2016 Holiday Gift Guide for Librarians and Book Lovers

December 8, 2016

2016 American Libraries Gift Guide items

When it comes to holiday shopping, buying a gift card and calling it a day can be tempting. Finding that perfect, unique gift for a librarian or hardcore reader can be exhausting. But don’t fret—you can show you care with this assortment of special somethings for the book-loving doodlers, comic nerds, fashionistas, hostesses, and storytellers in your life.

Gifts Under $20

Banned Books Matchbox SetBanned Books Matchbox Set ($8)

For the librarian who appreciates banned books—and has a dark sense of humor—Out of Print’s Banned Books Matchbox Set includes the regularly challenged classics Slaughterhouse-Five, The Adventures of Tom Sawyer, Black Beauty, Song of Solomon, and, of course, Fahrenheit 451. Each tiny matchbox has a message on the back about banned books, and they all fit into a little bookshelf-style case.


Peleg Reading Lamp BookmarkReading Lamp Bookmark ($9)

Peleg Design’s Reading Lamp Bookmark shines a light where you left off. Its bright yellow plastic “spotlight” will ensure readers don’t sleepily flip to the wrong page. The bookmarks are available in gray, white, and red.


Night Owl Book Club pinNight Owl Book Club enamel pin ($10)

This Night Owl Book Club enamel pin celebrates those wee-hours readers who just can’t put a good book down. Fasten this old timey-looking pin from AJB Design Shop on your blazer, tote bag, or backpack. The handmade pins come in both dark blue and black.


Funko Pop Captain America MugFunko Pop! Captain America Ceramic Mug ($14.50)

Comic book fans can feel as energized as Captain America when they have their first, second, or third cup of coffee with this Funko Pop! ceramic mug. Funko Pop! also creates other comic-related products, such as vinyl toys, bobbleheads, and accessories. And when you spend $10 at BoxLunch.com, the site provides a meal to a person in need through Feeding America.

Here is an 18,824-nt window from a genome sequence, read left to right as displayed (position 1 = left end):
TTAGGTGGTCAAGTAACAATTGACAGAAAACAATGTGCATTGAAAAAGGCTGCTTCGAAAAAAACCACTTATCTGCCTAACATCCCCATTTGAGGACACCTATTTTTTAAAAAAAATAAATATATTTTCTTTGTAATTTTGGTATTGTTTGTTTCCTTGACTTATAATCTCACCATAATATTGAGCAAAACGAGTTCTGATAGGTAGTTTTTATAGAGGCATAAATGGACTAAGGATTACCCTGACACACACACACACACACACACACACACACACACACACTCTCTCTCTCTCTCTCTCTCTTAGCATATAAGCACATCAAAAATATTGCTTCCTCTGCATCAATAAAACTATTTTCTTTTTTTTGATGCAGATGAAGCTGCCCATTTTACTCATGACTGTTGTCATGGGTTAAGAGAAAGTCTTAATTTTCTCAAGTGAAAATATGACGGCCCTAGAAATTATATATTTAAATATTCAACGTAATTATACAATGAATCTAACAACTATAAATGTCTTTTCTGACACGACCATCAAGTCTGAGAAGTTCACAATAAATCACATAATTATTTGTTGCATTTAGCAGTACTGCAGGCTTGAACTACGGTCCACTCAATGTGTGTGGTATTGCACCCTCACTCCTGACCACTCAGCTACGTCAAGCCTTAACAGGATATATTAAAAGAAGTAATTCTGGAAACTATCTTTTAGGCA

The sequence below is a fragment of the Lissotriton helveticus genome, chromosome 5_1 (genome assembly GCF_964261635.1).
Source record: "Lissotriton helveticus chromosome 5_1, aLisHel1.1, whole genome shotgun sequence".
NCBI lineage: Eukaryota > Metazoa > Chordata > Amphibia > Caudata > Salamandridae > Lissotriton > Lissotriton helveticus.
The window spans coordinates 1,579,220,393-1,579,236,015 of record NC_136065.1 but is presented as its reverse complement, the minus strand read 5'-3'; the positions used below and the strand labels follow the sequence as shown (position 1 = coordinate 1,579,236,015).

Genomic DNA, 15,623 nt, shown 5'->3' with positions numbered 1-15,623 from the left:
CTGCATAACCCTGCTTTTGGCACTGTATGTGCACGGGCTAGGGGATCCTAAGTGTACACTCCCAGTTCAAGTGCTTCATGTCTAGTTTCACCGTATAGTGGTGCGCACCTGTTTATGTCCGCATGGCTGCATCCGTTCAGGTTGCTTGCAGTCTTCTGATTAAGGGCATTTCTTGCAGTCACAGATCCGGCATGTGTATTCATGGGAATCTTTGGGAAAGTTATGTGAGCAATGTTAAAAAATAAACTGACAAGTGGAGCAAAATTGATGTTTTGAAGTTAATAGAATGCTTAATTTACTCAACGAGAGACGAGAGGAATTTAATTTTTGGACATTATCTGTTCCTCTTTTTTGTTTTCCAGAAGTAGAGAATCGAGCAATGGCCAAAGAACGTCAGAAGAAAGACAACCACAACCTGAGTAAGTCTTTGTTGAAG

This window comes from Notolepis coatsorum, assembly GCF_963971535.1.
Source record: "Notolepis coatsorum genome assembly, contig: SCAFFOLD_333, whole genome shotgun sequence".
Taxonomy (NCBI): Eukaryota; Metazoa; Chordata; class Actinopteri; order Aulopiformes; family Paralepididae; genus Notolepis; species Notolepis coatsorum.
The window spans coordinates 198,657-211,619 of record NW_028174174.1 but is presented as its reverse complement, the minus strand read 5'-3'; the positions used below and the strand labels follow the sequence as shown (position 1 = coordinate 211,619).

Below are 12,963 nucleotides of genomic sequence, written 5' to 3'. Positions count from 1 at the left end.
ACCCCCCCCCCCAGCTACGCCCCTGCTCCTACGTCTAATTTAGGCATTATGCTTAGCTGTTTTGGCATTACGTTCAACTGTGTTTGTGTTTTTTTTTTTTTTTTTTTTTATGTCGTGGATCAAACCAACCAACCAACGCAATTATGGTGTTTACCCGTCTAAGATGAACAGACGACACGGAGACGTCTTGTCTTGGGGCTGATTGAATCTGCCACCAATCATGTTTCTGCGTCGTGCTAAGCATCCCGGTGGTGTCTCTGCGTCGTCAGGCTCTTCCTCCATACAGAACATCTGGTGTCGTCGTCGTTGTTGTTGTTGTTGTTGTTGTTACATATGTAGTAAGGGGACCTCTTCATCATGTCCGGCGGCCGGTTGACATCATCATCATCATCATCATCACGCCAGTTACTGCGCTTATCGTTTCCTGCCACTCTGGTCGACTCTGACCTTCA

642 Things to Draw642 Things to Draw ($16.95)

Know someone inspired to draw by adult coloring books but not sure where to start? Tube socks, pom-poms, and a black hole are among the ideas in Chronicle Books’ 642 Things to Draw. The prompts will spark creativity for casual doodlers or experienced illustrators alike. The paperback book is the fitting companion for long car rides, days at the park, and never-ending flight delays at the airport.


White Tree of Gondor shirtWhite Tree of Gondor T-shirt ($17.99)

Lord of the Rings fans will recognize this White Tree of Gondor symbol on this dark gray long sleeve T-shirt. Others might just think it’s a pretty tree. The handmade design from Library of Shirt also comes on white, light gray, and maroon shirts for the Tolkien-toting library fashionista.

Cotton Twill Tablet PillowCotton Twill Tablet Pillow in Khaki ($19.99)

This Cotton Twill Tablet Pillow from Barnes and Noble lets your favorite librarian kick back with a favorite ebook, browse the internet, or watch a new film on their tablet in hands-free comfort. The lightweight pillow also comes with pockets that can hold a phone, cords, and other tech items.